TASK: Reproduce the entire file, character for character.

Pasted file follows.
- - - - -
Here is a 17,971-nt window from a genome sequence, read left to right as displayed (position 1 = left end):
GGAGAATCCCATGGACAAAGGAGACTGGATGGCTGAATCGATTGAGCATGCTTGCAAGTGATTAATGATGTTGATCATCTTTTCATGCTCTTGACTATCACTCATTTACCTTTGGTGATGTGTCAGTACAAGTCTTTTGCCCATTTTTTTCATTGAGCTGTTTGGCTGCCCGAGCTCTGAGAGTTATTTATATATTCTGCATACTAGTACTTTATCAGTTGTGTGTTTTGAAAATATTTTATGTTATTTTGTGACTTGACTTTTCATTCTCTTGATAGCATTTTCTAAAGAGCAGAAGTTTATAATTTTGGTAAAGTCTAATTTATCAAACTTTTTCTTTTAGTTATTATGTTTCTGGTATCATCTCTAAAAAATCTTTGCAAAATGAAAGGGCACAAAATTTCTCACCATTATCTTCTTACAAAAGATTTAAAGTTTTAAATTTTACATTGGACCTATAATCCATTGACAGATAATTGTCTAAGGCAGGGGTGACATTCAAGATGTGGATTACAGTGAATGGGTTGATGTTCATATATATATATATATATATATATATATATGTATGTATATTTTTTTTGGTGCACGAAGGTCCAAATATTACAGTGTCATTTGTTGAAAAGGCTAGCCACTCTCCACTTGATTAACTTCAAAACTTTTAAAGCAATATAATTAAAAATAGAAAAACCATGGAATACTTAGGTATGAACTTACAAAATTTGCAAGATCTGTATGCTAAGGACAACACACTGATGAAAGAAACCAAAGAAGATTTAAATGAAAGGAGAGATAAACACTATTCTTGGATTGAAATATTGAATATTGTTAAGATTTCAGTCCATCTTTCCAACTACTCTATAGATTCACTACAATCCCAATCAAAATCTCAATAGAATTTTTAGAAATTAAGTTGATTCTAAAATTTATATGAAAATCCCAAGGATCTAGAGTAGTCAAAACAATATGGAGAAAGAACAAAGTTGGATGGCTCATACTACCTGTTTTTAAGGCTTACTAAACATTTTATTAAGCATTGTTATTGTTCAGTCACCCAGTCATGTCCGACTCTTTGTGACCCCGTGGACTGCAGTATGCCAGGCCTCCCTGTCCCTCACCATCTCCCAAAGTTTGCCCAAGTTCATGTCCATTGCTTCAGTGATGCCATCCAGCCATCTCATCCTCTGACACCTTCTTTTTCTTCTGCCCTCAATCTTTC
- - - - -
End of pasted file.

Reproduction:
Here is a 17,971-nt window from a genome sequence, read left to right as displayed (position 1 = left end):
GGAGAATCCCATGGACAAAGGAGACTGGATGGCTGAATCGATTGAGCATGCTTGCAAGTGATTAATGATGTTGATCATCTTTTCATGCTCTTGACTATCACTCATTTACCTTTGGTGATGTGTCAGTACAAGTCTTTTGCCCATTTTTTTCATTGAGCTGTTTGGCTGCCCGAGCTCTGAGAGTTATTTATATATTCTGCATACTAGTACTTTATCAGTTGTGTGTTTTGAAAATATTTTATGTTATTTTGTGACTTGACTTTTCATTCTCTTGATAGCATTTTCTAAAGAGCAGAAGTTTATAATTTTGGTAAAGTCTAATTTATCAAACTTTTTCTTTTAGTTATTATGTTTCTGGTATCATCTCTAAAAAATCTTTGCAAAATGAAAGGGCACAAAATTTCTCACCATTATCTTCTTACAAAAGATTTAAAGTTTTAAATTTTACATTGGACCTATAATCCATTGACAGATAATTGTCTAAGGCAGGGGTGACATTCAAGATGTGGATTACAGTGAATGGGTTGATGTTCATATATATATATATATATATATATATATATGTATGTATATTTTTTTTGGTGCACGAAGGTCCAAATATTACAGTGTCATTTGTTGAAAAGGCTAGCCACTCTCCACTTGATTAACTTCAAAACTTTTAAAGCAATATAATTAAAAATAGAAAAACCATGGAATACTTAGGTATGAACTTACAAAATTTGCAAGATCTGTATGCTAAGGACAACACACTGATGAAAGAAACCAAAGAAGATTTAAATGAAAGGAGAGATAAACACTATTCTTGGATTGAAATATTGAATATTGTTAAGATTTCAGTCCATCTTTCCAACTACTCTATAGATTCACTACAATCCCAATCAAAATCTCAATAGAATTTTTAGAAATTAAGTTGATTCTAAAATTTATATGAAAATCCCAAGGATCTAGAGTAGTCAAAACAATATGGAGAAAGAACAAAGTTGGATGGCTCATACTACCTGTTTTTAAGGCTTACTAAACATTTTATTAAGCATTGTTATTGTTCAGTCACCCAGTCATGTCCGACTCTTTGTGACCCCGTGGACTGCAGTATGCCAGGCCTCCCTGTCCCTCACCATCTCCCAAAGTTTGCCCAAGTTCATGTCCATTGCTTCAGTGATGCCATCCAGCCATCTCATCCTCTGACACCTTCTTTTTCTTCTGCCCTCAATCTTTC